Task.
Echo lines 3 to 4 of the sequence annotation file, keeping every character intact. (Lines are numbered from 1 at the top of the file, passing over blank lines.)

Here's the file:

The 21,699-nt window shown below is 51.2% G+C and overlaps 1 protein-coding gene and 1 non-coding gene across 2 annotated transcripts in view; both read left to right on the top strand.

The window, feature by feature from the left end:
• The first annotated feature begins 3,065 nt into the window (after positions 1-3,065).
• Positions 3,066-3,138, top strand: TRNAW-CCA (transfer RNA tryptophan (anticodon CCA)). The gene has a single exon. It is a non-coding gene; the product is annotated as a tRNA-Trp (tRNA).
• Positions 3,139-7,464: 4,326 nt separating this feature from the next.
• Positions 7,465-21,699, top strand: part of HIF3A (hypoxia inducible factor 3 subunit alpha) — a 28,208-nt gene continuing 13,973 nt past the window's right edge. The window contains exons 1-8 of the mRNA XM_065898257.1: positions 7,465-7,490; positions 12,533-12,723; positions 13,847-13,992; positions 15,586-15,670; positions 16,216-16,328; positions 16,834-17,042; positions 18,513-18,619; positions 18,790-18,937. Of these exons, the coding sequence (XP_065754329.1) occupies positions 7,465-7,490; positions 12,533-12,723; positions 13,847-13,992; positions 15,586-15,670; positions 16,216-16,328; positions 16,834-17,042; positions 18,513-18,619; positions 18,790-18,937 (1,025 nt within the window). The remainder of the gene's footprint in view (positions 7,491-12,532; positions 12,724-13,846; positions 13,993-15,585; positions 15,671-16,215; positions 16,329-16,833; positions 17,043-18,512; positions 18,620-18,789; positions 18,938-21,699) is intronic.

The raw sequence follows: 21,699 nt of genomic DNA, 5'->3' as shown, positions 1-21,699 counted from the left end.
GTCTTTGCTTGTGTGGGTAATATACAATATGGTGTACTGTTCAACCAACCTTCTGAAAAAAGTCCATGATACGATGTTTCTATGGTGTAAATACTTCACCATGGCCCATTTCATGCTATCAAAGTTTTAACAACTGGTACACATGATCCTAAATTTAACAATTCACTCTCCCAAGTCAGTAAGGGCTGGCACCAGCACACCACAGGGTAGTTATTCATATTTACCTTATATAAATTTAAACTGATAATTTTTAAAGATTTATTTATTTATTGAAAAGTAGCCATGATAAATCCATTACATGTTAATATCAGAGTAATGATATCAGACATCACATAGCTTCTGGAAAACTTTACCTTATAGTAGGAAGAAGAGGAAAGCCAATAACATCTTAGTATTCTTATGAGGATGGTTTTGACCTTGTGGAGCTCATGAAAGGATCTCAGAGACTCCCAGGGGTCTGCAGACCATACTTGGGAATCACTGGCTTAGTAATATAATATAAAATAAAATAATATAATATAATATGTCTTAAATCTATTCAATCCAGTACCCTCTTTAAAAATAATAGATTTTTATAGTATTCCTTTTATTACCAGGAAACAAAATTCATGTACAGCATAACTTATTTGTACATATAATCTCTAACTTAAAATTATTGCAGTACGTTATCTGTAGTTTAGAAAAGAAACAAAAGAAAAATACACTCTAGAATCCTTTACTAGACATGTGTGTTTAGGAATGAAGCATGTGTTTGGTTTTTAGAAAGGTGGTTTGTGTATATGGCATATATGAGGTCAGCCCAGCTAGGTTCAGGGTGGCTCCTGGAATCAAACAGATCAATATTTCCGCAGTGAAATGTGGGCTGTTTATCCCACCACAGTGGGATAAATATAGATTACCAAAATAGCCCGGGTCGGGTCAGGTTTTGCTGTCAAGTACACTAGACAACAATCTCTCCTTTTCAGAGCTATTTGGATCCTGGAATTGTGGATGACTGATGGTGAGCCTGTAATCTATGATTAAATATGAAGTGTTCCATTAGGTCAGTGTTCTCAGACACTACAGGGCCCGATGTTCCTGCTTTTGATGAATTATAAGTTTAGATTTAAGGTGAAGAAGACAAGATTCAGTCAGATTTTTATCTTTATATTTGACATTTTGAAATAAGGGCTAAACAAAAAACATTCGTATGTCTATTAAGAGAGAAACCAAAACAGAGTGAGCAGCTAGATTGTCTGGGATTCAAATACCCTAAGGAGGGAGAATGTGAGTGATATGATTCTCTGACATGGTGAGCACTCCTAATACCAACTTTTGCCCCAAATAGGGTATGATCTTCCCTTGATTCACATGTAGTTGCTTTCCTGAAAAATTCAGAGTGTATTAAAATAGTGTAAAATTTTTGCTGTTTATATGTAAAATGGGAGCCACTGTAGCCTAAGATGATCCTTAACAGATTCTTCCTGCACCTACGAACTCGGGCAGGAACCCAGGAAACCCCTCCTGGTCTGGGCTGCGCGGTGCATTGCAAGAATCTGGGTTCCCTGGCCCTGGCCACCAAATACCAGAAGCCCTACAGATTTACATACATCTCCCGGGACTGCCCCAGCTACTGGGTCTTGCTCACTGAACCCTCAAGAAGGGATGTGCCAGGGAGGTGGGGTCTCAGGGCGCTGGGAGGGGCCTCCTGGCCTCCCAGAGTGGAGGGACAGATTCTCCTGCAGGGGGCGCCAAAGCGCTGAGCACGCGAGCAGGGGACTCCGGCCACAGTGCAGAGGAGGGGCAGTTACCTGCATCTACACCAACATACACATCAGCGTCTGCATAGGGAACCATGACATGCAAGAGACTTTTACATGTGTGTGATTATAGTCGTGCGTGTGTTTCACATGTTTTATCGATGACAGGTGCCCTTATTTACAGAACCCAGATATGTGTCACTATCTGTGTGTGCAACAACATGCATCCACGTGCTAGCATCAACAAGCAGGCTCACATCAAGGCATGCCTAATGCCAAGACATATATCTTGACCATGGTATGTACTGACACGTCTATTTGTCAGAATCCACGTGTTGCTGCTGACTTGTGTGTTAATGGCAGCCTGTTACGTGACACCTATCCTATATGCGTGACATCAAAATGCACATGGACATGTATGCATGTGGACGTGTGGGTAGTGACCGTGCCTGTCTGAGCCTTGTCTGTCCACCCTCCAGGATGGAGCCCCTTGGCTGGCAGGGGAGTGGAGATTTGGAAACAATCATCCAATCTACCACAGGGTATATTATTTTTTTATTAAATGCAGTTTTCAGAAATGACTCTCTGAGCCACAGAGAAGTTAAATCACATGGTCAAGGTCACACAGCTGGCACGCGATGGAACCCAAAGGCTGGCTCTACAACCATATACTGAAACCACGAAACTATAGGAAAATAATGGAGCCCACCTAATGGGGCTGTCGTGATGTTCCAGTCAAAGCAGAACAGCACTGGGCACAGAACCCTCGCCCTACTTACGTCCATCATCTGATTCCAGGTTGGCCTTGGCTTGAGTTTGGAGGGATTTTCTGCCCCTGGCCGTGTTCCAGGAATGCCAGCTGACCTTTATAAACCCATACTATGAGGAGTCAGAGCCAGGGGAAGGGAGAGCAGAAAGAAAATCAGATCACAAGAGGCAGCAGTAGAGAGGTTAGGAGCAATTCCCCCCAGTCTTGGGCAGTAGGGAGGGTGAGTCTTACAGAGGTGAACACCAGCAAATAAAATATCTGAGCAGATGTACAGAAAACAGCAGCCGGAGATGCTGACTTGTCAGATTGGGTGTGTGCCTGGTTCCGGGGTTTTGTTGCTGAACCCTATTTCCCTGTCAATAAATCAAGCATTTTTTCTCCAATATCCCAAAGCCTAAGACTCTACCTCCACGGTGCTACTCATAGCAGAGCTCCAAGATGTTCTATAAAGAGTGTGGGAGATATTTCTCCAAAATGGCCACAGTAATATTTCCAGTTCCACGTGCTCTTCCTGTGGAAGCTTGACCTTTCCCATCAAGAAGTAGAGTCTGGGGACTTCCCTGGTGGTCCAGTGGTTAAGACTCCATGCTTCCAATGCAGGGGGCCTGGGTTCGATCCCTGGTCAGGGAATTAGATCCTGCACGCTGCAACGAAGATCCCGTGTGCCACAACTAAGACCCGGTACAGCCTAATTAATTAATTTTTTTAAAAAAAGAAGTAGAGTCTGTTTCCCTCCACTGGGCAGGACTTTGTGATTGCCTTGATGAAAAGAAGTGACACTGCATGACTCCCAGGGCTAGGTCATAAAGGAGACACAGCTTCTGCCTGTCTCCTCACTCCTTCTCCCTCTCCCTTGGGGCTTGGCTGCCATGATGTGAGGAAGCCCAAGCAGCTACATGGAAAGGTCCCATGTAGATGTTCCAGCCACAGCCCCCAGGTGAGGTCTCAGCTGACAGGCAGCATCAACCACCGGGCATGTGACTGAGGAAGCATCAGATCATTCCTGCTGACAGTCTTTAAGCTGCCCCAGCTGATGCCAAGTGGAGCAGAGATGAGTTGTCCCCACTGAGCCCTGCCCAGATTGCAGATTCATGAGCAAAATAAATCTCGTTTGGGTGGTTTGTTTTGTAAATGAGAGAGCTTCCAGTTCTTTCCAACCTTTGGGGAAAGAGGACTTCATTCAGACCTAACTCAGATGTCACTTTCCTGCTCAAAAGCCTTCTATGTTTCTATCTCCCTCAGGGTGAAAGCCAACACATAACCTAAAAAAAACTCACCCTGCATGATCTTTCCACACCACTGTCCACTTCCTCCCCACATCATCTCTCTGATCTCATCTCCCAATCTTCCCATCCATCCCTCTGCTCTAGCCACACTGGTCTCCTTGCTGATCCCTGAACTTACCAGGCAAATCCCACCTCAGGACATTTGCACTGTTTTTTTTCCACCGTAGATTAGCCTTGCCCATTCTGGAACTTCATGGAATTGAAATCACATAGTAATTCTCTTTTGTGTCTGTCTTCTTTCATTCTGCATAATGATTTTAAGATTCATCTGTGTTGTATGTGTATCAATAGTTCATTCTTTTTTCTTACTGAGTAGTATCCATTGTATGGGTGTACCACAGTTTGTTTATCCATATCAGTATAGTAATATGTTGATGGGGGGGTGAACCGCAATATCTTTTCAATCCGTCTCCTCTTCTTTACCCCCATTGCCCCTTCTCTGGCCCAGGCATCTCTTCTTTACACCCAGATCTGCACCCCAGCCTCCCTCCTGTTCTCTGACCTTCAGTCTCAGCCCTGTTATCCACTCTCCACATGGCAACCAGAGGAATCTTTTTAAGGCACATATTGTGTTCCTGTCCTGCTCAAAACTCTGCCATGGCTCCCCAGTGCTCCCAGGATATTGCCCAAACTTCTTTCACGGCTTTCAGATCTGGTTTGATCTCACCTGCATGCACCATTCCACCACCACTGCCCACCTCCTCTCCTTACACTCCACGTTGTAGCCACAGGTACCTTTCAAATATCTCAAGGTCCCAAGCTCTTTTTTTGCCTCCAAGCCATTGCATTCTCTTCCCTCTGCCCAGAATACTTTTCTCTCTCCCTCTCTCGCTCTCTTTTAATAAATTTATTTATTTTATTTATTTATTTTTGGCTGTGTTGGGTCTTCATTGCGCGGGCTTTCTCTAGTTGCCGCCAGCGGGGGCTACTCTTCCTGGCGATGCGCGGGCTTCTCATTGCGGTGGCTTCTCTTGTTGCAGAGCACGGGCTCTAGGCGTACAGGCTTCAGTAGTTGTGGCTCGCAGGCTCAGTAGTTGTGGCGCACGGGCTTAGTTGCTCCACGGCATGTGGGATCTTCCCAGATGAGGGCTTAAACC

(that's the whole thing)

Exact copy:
• The first annotated feature begins 3,065 nt into the window (after positions 1-3,065).
• Positions 3,066-3,138, top strand: TRNAW-CCA (transfer RNA tryptophan (anticodon CCA)). The gene has a single exon. It is a non-coding gene; the product is annotated as a tRNA-Trp (tRNA).